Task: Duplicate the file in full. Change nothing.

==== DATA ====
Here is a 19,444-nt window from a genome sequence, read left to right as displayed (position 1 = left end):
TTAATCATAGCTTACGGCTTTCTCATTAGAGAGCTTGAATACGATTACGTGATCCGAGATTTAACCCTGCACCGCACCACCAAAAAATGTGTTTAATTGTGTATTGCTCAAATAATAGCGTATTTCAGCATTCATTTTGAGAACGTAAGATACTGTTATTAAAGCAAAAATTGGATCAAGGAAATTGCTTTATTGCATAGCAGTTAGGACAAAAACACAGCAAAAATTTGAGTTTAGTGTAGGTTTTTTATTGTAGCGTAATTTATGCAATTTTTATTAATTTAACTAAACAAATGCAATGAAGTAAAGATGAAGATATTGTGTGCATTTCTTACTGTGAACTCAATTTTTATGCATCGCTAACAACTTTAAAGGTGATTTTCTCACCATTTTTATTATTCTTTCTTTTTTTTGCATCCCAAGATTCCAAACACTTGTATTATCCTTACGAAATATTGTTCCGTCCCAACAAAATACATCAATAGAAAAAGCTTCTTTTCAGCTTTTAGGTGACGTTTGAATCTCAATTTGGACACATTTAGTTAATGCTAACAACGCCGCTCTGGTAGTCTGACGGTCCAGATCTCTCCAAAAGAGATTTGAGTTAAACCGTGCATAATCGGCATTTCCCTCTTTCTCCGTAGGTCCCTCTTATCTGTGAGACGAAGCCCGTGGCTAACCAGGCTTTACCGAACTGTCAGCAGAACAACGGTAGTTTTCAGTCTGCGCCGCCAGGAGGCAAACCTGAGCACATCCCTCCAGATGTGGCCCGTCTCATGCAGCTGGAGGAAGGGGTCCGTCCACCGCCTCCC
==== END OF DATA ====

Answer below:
Here is a 19,444-nt window from a genome sequence, read left to right as displayed (position 1 = left end):
TTAATCATAGCTTACGGCTTTCTCATTAGAGAGCTTGAATACGATTACGTGATCCGAGATTTAACCCTGCACCGCACCACCAAAAAATGTGTTTAATTGTGTATTGCTCAAATAATAGCGTATTTCAGCATTCATTTTGAGAACGTAAGATACTGTTATTAAAGCAAAAATTGGATCAAGGAAATTGCTTTATTGCATAGCAGTTAGGACAAAAACACAGCAAAAATTTGAGTTTAGTGTAGGTTTTTTATTGTAGCGTAATTTATGCAATTTTTATTAATTTAACTAAACAAATGCAATGAAGTAAAGATGAAGATATTGTGTGCATTTCTTACTGTGAACTCAATTTTTATGCATCGCTAACAACTTTAAAGGTGATTTTCTCACCATTTTTATTATTCTTTCTTTTTTTTGCATCCCAAGATTCCAAACACTTGTATTATCCTTACGAAATATTGTTCCGTCCCAACAAAATACATCAATAGAAAAAGCTTCTTTTCAGCTTTTAGGTGACGTTTGAATCTCAATTTGGACACATTTAGTTAATGCTAACAACGCCGCTCTGGTAGTCTGACGGTCCAGATCTCTCCAAAAGAGATTTGAGTTAAACCGTGCATAATCGGCATTTCCCTCTTTCTCCGTAGGTCCCTCTTATCTGTGAGACGAAGCCCGTGGCTAACCAGGCTTTACCGAACTGTCAGCAGAACAACGGTAGTTTTCAGTCTGCGCCGCCAGGAGGCAAACCTGAGCACATCCCTCCAGATGTGGCCCGTCTCATGCAGCTGGAGGAAGGGGTCCGTCCACCGCCTCCC